In the subsequent years, Buddha went on to gain stupendous reputation in northern and western India, attracting devoted disciples and countless followers. All his travels were on foot in the company of his disciples, regardless of incessant weather or rough terrain. His sermons of Buddhist teachings – called dhamma(dharma) – drew people from various strata of the society, most of them later converting into Buddhism. He patiently answered all their queries and always guided people towards the supreme goal of becoming one with the mind and relieving oneself from the endless cycles of rebirths.
For forty five years, Buddha was actively engaged in spreading Buddhism to different corners of the country and converting even kings to the Buddhist way of life. Amidst the deluge of admirers, there were also people envious of the Buddha’s fame. Although they made several attempts to impair his life and popularity, he survived all acts of ill will, emerging more popular than ever before.
While travelling through a forest in Nepal in 483 BC, Buddha hinted about the impending departure from his mortal form. Finally at the age of eighty, the Enlightened One entered the state of Nirvana surrounded by disciples and adorned by his radiant, all-knowing smile of peace and contentment.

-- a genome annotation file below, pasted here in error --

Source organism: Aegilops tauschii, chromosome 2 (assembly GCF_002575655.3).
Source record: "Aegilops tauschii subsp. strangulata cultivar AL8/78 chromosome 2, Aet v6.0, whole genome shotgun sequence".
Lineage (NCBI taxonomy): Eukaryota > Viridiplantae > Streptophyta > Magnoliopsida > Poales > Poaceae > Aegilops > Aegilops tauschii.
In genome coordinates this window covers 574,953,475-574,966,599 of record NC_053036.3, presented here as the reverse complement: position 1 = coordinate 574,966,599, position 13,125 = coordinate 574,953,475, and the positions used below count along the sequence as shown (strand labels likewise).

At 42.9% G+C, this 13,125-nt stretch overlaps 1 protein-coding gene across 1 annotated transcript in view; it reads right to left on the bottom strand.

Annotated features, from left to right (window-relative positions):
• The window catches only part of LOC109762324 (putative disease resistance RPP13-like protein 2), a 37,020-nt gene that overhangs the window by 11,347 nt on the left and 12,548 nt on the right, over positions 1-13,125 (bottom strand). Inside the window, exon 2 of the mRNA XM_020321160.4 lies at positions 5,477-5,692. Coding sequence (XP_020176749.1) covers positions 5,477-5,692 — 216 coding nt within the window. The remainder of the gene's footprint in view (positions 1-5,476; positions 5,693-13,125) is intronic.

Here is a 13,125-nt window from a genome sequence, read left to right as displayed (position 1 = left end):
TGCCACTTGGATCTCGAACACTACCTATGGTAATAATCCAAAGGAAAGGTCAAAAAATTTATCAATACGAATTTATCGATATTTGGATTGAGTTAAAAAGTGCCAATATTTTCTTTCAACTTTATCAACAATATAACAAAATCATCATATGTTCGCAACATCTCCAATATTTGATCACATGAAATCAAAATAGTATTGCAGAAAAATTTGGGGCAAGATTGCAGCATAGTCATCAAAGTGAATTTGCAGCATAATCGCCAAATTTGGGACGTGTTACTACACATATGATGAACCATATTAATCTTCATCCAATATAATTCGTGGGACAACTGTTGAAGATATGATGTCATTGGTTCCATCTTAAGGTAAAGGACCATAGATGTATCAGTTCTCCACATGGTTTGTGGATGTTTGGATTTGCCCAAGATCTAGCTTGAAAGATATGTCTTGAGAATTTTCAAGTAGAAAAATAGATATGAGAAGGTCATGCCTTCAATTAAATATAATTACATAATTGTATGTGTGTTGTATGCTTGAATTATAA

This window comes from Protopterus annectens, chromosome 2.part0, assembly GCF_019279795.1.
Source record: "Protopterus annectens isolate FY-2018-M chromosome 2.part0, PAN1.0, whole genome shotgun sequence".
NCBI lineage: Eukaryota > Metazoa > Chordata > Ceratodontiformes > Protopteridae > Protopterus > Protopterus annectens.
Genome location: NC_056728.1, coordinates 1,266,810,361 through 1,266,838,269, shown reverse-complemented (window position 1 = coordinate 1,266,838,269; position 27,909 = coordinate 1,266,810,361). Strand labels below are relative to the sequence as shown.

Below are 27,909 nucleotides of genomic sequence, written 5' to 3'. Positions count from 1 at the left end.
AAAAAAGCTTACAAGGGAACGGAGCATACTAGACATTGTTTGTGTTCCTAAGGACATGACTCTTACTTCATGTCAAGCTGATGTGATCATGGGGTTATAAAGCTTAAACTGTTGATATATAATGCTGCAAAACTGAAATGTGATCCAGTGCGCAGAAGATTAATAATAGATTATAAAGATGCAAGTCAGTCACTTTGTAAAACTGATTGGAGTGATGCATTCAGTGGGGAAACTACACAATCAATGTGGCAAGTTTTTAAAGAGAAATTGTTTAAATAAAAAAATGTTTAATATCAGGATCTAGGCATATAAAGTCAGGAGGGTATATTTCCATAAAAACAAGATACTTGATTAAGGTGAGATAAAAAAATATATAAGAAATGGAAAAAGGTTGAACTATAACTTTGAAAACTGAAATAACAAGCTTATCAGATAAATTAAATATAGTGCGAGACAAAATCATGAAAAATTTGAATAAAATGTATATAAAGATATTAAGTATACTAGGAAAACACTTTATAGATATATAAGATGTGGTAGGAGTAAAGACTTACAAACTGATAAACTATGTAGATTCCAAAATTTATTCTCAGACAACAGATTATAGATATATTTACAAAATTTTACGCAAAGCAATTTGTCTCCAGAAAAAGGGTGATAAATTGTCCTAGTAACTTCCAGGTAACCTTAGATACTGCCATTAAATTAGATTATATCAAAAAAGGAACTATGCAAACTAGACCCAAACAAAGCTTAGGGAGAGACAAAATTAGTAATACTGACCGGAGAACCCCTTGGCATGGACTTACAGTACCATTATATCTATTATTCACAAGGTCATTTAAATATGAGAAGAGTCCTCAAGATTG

Inspirations from Life of Lord Buddha
Ever since the times of recorded history, humanity has always had its share of exceptional spiritual leaders. While many of them may be irrevocably lost in the mists of time, the wisdom imparted by some of them continue to enlighten generations even after millenniums. Buddha is a perfect example of an enlightened teacher whose enduring lessons keep on attracting followers to Buddhism from all corners of the globe.
Unlike modern branches of faiths that are often rigid, Buddhism is notable for its flexible nature, an attribute that was ensured by Gautama Buddha himself. The Enlightened One always persuaded his students to question his teachings and to arrive at their own inferences from their personal observations and experiences. Consequently, Buddhist teachings continue to be interpreted in multiple ways, opening up new avenues of spiritual consciousness and self-realization.
Buddha is undoubtedly one of the greatest masters of our times who have left behind a vast legacy of wisdom that finds relevance even after two thousand five hundred years. The teachings of Buddha serve as guiding light to help us deal with the complexities and uncertainties of life, to unleash the true potential of the human mind and to seek peace within ourselves.